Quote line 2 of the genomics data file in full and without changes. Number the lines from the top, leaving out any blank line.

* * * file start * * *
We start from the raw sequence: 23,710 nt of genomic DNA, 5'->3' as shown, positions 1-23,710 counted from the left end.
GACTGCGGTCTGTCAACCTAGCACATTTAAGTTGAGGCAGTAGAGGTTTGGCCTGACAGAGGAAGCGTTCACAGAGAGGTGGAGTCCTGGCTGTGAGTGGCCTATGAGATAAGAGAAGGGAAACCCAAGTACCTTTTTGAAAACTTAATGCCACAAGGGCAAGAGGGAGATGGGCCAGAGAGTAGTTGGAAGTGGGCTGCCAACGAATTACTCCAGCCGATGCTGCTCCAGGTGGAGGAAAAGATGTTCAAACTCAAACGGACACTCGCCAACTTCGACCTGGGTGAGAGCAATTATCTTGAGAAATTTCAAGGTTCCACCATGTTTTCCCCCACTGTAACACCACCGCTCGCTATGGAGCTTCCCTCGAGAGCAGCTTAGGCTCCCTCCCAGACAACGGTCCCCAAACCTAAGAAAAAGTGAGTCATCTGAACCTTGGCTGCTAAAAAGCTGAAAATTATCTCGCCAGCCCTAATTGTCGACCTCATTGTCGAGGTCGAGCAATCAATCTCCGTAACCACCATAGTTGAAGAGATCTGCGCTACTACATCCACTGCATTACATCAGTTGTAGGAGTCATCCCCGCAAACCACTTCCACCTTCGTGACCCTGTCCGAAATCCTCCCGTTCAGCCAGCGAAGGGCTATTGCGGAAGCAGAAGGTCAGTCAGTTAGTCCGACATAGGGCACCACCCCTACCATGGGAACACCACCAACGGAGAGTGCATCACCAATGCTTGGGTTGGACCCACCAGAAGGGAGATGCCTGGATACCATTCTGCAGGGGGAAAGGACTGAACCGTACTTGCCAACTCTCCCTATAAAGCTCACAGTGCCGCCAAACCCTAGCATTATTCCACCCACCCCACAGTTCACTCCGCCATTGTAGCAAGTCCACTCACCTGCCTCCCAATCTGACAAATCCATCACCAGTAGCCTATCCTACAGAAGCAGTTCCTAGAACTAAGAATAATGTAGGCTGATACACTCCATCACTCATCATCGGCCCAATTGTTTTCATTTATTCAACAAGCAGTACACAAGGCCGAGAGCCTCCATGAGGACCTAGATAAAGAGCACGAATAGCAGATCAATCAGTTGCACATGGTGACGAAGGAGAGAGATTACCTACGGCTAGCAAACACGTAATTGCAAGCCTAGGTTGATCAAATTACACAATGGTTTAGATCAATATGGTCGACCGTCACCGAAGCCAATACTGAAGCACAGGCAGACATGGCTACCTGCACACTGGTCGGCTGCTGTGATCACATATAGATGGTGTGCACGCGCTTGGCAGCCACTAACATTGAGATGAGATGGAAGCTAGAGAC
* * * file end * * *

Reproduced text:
GACTGCGGTCTGTCAACCTAGCACATTTAAGTTGAGGCAGTAGAGGTTTGGCCTGACAGAGGAAGCGTTCACAGAGAGGTGGAGTCCTGGCTGTGAGTGGCCTATGAGATAAGAGAAGGGAAACCCAAGTACCTTTTTGAAAACTTAATGCCACAAGGGCAAGAGGGAGATGGGCCAGAGAGTAGTTGGAAGTGGGCTGCCAACGAATTACTCCAGCCGATGCTGCTCCAGGTGGAGGAAAAGATGTTCAAACTCAAACGGACACTCGCCAACTTCGACCTGGGTGAGAGCAATTATCTTGAGAAATTTCAAGGTTCCACCATGTTTTCCCCCACTGTAACACCACCGCTCGCTATGGAGCTTCCCTCGAGAGCAGCTTAGGCTCCCTCCCAGACAACGGTCCCCAAACCTAAGAAAAAGTGAGTCATCTGAACCTTGGCTGCTAAAAAGCTGAAAATTATCTCGCCAGCCCTAATTGTCGACCTCATTGTCGAGGTCGAGCAATCAATCTCCGTAACCACCATAGTTGAAGAGATCTGCGCTACTACATCCACTGCATTACATCAGTTGTAGGAGTCATCCCCGCAAACCACTTCCACCTTCGTGACCCTGTCCGAAATCCTCCCGTTCAGCCAGCGAAGGGCTATTGCGGAAGCAGAAGGTCAGTCAGTTAGTCCGACATAGGGCACCACCCCTACCATGGGAACACCACCAACGGAGAGTGCATCACCAATGCTTGGGTTGGACCCACCAGAAGGGAGATGCCTGGATACCATTCTGCAGGGGGAAAGGACTGAACCGTACTTGCCAACTCTCCCTATAAAGCTCACAGTGCCGCCAAACCCTAGCATTATTCCACCCACCCCACAGTTCACTCCGCCATTGTAGCAAGTCCACTCACCTGCCTCCCAATCTGACAAATCCATCACCAGTAGCCTATCCTACAGAAGCAGTTCCTAGAACTAAGAATAATGTAGGCTGATACACTCCATCACTCATCATCGGCCCAATTGTTTTCATTTATTCAACAAGCAGTACACAAGGCCGAGAGCCTCCATGAGGACCTAGATAAAGAGCACGAATAGCAGATCAATCAGTTGCACATGGTGACGAAGGAGAGAGATTACCTACGGCTAGCAAACACGTAATTGCAAGCCTAGGTTGATCAAATTACACAATGGTTTAGATCAATATGGTCGACCGTCACCGAAGCCAATACTGAAGCACAGGCAGACATGGCTACCTGCACACTGGTCGGCTGCTGTGATCACATATAGATGGTGTGCACGCGCTTGGCAGCCACTAACATTGAGATGAGATGGAAGCTAGAGAC